The Galaxy Note 20 Ultra is Samsung’s most important device for the year. This all-around smartphone offers a top display, the best specifications, and updated software designed to help users stay one step ahead of the pack. It’s a beast of a smartphone in more ways than one. It’s also a bit of a re-read mish-mash from previous Samsung hits, including the Note 10 Plus and S20 Ultra. Was Samsung able to find the right mix of features in its latest flagship, or is the Note starting to lose its identity? Let’s find out in our Samsung Galaxy Note 20 Ultra Review.
|Galaxy Note 20 Ultra|
|CPU:||Qualcomm Snapdragon 865 Plus|
|Display:||6.9-inch AMOLED (WQHD; 120Hz)|
|Rear camera:||108MP wide (ƒ/1.8); 12MP telephoto with 5x optical zoom (ƒ/3.0); 12MP ultrawide (ƒ/2.2)|
|Front camera:||10MP (ƒ/2.2)|
|Video recording:||4K video up to 60 fps/8K at 24fps|
|Water resistance:||IP68 dust and water-resistant|
|Battery life:||4,500 mAh, 10 hrs 26 min (7:59, 120Hz mode)|
|Wireless charging:||15W wireless charging/4.5W reverse charging|
|Fast charging:||25W wired charging|
|Size:||6.48 x 3.04 x 0.32 inches|
Samsung Galaxy Note 20 Ultra Review: Design
- Gorilla Glass Victus
- IP68 certified
- 164.8 x 77.2 x 8.1-mm
Note 20 Ultra is essentially an upgraded Note 10 Plus with the beefy camera module of the S20 Ultra. In other words, we’ve seen this design before – and that’s a pity. The Galaxy Note has always been a sophisticated piece of hardware. The series typically shuns a splashing design in favor of subdued elegance. Note 8, 9, and 10 all had their own design choices that were simple and delicate at the same time. Throw in attractive color mixes, and the Note was the best-dressed phone there was.
Samsung’s Note 20 Ultra conveys the basic shape of the Note 10 Plus in the sense that it has two curved slabs of glass with an aluminum frame. If you compare both, the similarities are apparent. The frame is almost identical between them, although the overall chassis of the Note 20 is slightly thicker for the larger battery and higher for the larger display. It is a gigantic phone. With a nearly 7-inch screen, how could it be any other way? It’s about the same size as the Galaxy S20 Ultra, which is downright oversized. Besides, where the S20 has rounded corners, the Note 20 Ultra has pointed corners. It’s a whole package to put in your pocket.
The quality of manufacture is unmatched. Samsung has always known how to beat up glass and metal, and that is visible in the Note 20 Ultra. The fit and finish are flawless. The tight seal between the components ensures that the phone meets the requirements for IP68 certification against water and dust. The Gorilla Glass Victus must ensure that the phone is not scratched or broken when dropped gently.
The reflective color areas of the Note 10 have disappeared and have been replaced by Mystic Black, Mystic Bronze, and Mystic White, the latter of which looks strikingly like rose gold if you ask me. I like the satin look and feel of the white and bronze models. The high-quality finish ensures that fingerprints and other markings are easily removed. There are two significant changes in small parts of the design: the power and volume buttons have been reset to the right side of the phone, and the S Pen has been moved.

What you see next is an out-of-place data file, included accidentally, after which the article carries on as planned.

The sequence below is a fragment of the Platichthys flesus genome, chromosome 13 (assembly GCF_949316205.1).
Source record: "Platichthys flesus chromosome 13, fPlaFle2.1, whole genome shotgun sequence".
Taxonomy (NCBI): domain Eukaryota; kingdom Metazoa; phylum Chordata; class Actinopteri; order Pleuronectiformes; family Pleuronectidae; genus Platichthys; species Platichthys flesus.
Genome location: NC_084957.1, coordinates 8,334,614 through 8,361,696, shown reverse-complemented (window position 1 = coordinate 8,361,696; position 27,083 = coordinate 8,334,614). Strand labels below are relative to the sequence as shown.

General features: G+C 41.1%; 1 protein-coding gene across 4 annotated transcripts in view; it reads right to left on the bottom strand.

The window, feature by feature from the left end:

In a design that was incorrectly executed last year, Samsung has placed the power lock button on the left edge of the phone. For anyone coming from a Galaxy Note 8 or Note 9, the button was on the other side of the phone. Now both the volume button and the power button are on the right edge, where most people can easily find them. The feedback from these buttons is flawless. Strangely enough, Samsung has moved the S Pen from its traditional location at the bottom right to the bottom left. We can only assume that Samsung made this change to be able to place the camera module.
Samsung debuted the giganto camera module with the S20 series in February. It is significant to make room for the periscopic zoom camera. That camera module has now found its way to the Note series. It is a big, pushy thing that I am not particularly happy with. It’s big enough to stick in your pockets, and it can get in the way of wireless charging on some charging pads. At the top edge, you’ll find the SIM/microSD tray and a microphone, while at the bottom, you’ll find the S Pen, speaker grille, USB-C port, and another microphone. No design or functional elements can be found on the left edge.
All in all, the design of the Samsung Galaxy Note 20 Ultra is excellent. I wish it were more unique, or at least it came out more clearly than its Samsung brothers. I think there is something to be said for that family resemblance.
Samsung Galaxy Note 20 Ultra Review: Display
- 6.9-inch Super AMOLED 2
- Samsung’s Infinity-O
- 120Hz variable
- WQHD+ resolution
- 19.3:9 aspect ratio